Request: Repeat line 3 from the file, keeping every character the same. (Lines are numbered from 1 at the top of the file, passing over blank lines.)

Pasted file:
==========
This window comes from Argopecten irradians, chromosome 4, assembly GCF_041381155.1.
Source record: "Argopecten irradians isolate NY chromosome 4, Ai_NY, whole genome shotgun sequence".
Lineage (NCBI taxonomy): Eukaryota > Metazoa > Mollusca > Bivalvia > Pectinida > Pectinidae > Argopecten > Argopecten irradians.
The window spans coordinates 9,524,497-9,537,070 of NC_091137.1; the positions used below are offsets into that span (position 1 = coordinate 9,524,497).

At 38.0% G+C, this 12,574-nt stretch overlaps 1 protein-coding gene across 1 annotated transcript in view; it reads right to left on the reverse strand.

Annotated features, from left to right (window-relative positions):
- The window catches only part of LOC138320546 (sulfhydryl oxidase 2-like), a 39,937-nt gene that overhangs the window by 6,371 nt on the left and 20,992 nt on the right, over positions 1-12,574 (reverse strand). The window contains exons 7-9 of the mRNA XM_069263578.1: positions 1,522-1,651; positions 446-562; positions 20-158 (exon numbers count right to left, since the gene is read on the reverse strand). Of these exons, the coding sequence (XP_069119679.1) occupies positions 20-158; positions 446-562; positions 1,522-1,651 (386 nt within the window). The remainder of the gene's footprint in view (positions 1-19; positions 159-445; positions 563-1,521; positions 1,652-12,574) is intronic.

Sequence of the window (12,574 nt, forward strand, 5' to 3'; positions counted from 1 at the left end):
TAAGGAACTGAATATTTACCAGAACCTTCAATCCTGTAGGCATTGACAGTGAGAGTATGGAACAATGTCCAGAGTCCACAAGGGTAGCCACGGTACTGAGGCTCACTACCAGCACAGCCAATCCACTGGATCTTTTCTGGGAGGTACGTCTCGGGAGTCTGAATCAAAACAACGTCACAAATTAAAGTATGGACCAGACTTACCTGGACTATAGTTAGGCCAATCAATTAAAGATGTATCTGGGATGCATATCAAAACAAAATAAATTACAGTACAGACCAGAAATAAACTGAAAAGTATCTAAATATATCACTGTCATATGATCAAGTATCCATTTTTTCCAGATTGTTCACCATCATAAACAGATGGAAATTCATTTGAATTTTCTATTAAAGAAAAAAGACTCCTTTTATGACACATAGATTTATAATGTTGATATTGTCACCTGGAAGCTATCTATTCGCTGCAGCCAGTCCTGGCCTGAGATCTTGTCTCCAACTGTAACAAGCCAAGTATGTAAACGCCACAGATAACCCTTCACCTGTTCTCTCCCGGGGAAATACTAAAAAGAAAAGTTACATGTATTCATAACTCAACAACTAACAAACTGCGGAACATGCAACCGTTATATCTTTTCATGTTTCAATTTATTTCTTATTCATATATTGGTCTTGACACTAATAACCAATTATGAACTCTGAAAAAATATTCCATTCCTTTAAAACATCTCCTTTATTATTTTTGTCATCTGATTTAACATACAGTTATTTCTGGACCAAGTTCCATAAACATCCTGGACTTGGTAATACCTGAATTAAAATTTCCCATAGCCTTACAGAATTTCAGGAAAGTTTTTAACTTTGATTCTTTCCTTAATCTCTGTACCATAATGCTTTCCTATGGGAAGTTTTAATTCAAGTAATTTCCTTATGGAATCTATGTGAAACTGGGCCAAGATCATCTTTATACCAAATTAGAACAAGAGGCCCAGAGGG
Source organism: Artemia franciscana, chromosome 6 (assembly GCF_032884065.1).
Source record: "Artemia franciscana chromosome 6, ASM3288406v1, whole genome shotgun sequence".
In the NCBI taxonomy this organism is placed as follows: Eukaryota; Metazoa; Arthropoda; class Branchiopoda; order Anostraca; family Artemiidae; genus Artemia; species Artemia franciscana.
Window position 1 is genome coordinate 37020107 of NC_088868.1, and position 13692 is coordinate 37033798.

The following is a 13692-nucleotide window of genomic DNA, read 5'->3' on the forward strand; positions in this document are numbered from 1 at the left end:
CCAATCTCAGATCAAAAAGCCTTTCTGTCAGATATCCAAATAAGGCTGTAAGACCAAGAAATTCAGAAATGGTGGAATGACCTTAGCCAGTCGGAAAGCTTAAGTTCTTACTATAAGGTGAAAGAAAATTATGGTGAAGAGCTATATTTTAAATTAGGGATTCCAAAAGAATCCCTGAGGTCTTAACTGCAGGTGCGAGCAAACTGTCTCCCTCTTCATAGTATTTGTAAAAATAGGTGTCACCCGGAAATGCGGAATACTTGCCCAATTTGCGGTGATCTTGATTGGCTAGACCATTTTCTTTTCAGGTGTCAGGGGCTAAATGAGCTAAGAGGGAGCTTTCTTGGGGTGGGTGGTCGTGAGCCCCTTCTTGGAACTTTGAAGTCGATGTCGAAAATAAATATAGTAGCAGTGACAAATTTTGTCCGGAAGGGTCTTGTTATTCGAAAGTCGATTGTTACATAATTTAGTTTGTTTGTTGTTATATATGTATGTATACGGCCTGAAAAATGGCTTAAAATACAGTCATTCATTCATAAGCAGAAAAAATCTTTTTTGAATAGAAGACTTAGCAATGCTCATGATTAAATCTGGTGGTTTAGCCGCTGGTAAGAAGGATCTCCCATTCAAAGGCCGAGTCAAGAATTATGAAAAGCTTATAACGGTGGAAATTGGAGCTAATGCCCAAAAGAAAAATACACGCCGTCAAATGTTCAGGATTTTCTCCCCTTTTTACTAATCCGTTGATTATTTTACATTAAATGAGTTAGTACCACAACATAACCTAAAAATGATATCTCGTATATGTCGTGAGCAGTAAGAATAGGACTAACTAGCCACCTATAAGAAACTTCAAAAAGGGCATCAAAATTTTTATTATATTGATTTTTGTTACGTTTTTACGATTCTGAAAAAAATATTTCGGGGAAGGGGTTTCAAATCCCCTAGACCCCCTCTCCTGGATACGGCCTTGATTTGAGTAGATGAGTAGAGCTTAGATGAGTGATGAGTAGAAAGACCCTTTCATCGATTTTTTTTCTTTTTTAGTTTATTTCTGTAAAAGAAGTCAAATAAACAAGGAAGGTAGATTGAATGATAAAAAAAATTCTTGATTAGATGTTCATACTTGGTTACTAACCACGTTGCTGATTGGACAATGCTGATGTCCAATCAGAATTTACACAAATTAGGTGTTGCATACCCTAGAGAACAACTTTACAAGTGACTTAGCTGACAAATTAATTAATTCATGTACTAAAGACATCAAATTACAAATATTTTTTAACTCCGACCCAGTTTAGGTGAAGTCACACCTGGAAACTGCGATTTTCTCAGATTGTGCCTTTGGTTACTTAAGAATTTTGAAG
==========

Lineage (NCBI taxonomy): Eukaryota > Metazoa > Mollusca > Bivalvia > Pectinida > Pectinidae > Argopecten > Argopecten irradians.